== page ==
All of Grace (Read & Reflect With The Classics Series)
: "It is not the object of this book to ask anything of you, but to tell you that salvation is ALL OF GRACE, which means, free, gratis, for nothing." All of Grace is a simple and eloquent...
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"It is not the object of this book to ask anything of you, but to tell you that salvation is ALL OF GRACE, which means, free, gratis, for nothing."
All of Grace is a simple and eloquent presentation of basic salvation through grace alone. Spurgeon wants readers only to consume his work and ponder it, he asks nothing in return because he believes in the power of God to bring unbelievers to Him. This classic text brought into contemporary English is both a perfect introduction to salvation and an assurance of it for unbelievers and the saved alike. In the last line, Spurgeon beseeches readers to accept salvation now and "Meet me in heaven."
The Read & Reflect with the Classics edition of All of Grace includes the classic text in an easy to read adaption coupled with personal reflection questions, additional study questions, and prayer prompts for today's Christian reader.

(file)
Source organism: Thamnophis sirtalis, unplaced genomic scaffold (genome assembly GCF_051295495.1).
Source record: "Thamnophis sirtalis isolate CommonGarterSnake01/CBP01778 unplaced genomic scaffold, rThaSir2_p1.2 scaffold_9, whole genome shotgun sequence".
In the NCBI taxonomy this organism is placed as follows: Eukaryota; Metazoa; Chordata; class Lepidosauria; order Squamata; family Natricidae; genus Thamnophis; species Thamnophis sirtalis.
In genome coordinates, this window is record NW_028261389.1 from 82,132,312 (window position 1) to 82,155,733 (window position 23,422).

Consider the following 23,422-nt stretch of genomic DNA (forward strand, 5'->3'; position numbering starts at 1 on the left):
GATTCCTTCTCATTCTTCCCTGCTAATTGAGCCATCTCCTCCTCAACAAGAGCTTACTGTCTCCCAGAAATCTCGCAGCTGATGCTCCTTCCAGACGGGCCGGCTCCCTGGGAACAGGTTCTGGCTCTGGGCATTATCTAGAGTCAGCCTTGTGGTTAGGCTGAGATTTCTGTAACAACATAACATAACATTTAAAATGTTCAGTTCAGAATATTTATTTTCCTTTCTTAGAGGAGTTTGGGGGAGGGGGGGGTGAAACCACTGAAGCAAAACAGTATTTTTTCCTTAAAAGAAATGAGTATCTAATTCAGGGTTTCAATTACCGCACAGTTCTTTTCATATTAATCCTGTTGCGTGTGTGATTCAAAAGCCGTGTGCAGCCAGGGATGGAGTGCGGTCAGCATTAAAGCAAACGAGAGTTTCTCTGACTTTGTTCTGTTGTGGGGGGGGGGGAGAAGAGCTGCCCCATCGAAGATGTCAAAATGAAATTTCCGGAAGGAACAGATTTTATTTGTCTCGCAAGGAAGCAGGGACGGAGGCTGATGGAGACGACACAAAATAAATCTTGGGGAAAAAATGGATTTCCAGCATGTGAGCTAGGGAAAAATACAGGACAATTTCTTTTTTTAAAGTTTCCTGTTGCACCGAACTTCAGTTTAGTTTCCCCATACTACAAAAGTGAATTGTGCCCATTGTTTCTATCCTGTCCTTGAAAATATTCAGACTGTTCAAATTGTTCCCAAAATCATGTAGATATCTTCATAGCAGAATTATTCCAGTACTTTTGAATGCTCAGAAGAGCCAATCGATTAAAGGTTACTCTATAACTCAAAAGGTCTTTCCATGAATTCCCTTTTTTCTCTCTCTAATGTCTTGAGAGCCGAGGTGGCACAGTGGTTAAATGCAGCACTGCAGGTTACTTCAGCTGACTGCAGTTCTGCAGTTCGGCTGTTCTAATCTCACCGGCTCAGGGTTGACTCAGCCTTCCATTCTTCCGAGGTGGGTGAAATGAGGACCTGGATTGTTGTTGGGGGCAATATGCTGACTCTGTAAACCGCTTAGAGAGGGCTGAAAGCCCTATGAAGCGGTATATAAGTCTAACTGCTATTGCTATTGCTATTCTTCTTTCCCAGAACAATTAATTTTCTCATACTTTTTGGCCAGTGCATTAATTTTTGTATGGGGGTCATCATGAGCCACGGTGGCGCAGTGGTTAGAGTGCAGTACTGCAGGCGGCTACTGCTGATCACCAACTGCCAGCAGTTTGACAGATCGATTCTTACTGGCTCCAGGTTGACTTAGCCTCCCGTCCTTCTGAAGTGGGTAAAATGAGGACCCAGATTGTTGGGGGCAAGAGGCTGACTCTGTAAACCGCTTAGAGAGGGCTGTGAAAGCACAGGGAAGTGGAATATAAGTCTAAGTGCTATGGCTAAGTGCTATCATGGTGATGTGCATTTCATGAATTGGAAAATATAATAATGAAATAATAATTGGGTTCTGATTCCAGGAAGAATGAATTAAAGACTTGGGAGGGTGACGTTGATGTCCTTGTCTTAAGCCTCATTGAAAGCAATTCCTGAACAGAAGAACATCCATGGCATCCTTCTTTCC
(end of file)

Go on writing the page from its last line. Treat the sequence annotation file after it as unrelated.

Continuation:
Charles Haddon Spurgeon, (1834 - 1892) served for thirty years as preacher and pastor of London's six-thousand-seat Metropolitan Tabernacle. Converted in 1850 at the age of fifteen, he began to help the poor and to hand out tracts; he was known as "The Boy Preacher." He preached his first sermon at the age of sixteen. At age eighteen, he became the pastor of Waterbeach Baptist Chapel, preaching in a barn. In 1856, Spurgeon married Susannah Thompson; they had twin sons, both of whom later entered the ministry. Spurgeon's compelling sermons and lively preaching style drew multitudes of people, and many came to Christ. Soon, the crowds had grown so large that they blocked the narrow streets near the church. Services eventually had to be held in rented halls, and Spurgeon often preached to congregations of more than ten thousand. The Metropolitan Tabernacle was built in 1861 to accommodate the large numbers of people. The prime minister of England, members of the royal family, and Florence Nightingale, among others, went to hear him preach. Spurgeon preached to an estimated ten million people throughout his life. Not surprisingly, he is called the "Prince of Preachers". In addition to his powerful preaching, Spurgeon founded and supported charitable outreaches, including educational institutions. He also founded the famous Stockwell Orphanage. His writings, including thousands of sermons, are still popular with pastors and devotional readers who, like him, treasure the gospel of God's grace.